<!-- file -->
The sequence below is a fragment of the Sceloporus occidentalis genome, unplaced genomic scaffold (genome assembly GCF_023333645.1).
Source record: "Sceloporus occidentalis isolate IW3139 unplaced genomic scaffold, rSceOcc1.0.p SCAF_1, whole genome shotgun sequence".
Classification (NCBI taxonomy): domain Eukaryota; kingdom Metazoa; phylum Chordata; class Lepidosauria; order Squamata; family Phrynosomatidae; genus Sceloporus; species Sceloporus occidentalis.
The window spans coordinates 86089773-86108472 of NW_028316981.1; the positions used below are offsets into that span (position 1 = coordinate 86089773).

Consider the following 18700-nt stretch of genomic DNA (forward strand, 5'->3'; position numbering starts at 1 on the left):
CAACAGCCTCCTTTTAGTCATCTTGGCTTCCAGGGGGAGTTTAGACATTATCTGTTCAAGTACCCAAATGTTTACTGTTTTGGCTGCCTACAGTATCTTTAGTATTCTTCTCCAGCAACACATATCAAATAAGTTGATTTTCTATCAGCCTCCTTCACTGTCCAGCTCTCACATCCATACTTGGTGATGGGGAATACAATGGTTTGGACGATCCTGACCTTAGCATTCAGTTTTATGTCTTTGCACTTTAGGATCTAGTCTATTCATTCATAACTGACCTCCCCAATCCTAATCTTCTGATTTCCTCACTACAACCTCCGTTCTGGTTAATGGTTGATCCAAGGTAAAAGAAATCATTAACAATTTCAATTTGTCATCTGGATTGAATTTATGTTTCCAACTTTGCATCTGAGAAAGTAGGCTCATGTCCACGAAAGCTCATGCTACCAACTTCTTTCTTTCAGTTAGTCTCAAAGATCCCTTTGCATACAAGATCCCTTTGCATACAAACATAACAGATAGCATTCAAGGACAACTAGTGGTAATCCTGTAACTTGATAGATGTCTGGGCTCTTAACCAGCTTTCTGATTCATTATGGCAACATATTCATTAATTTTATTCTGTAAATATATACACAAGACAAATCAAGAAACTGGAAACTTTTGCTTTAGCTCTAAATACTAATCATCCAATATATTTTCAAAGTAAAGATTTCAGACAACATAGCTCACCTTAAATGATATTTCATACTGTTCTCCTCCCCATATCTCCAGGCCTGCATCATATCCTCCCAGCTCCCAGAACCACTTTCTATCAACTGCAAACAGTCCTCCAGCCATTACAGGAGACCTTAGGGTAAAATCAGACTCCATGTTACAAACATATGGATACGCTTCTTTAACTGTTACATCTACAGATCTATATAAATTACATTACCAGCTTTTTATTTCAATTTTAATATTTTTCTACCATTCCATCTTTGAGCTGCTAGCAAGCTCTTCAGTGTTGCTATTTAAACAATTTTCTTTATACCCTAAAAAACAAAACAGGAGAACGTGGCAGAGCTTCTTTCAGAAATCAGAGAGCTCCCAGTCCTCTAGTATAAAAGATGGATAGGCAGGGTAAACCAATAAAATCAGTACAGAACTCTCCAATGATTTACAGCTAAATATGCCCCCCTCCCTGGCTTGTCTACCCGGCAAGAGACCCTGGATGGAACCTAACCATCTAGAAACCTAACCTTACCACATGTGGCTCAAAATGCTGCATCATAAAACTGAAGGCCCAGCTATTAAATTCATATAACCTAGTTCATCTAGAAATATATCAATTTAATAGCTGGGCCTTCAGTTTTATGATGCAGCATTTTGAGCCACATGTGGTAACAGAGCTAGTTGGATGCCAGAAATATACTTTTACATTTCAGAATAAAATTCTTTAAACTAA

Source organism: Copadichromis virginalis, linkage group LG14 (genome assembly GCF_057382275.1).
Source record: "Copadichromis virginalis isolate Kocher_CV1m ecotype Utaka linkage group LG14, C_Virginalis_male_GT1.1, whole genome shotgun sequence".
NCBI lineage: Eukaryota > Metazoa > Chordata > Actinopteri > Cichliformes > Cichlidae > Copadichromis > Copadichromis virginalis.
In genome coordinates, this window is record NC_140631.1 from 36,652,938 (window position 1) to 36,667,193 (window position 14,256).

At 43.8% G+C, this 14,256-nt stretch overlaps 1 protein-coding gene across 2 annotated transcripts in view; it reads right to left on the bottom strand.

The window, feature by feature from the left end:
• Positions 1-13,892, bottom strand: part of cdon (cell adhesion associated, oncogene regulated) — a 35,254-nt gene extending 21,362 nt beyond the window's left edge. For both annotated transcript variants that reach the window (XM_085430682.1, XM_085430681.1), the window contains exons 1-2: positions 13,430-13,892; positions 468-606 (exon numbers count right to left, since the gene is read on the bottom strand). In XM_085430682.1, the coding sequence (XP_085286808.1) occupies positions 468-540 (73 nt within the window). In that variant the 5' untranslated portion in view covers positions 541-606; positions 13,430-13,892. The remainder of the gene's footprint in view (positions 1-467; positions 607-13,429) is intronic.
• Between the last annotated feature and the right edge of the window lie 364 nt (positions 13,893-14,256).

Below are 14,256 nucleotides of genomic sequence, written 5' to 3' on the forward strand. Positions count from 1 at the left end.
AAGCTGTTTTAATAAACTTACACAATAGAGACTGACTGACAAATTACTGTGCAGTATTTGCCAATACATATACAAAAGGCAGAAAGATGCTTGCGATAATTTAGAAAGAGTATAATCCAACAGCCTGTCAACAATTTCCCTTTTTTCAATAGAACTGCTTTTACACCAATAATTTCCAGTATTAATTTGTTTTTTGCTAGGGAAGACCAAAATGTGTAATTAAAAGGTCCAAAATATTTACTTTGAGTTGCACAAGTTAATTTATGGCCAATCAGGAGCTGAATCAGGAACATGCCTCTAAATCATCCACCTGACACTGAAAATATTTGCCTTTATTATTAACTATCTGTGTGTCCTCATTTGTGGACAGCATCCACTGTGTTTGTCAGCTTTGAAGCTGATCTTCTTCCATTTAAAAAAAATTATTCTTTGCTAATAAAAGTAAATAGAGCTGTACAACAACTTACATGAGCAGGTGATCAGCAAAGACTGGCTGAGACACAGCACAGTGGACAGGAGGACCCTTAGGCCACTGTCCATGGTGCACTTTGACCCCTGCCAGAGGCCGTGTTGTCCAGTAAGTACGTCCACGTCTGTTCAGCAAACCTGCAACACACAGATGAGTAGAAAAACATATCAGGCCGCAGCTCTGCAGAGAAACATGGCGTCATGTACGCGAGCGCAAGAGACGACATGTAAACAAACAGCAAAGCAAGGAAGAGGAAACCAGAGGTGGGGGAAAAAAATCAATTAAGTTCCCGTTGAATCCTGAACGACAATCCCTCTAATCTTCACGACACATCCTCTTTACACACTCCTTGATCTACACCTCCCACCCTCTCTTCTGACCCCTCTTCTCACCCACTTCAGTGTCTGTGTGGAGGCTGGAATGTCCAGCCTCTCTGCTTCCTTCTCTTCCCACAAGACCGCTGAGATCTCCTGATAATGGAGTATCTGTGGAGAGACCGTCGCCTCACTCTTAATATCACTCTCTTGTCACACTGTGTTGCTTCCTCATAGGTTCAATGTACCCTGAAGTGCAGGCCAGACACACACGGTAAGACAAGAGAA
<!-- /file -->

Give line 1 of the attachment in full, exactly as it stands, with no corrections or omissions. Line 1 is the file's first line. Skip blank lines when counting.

The sequence below is a fragment of the Sceloporus occidentalis genome, unplaced genomic scaffold (genome assembly GCF_023333645.1).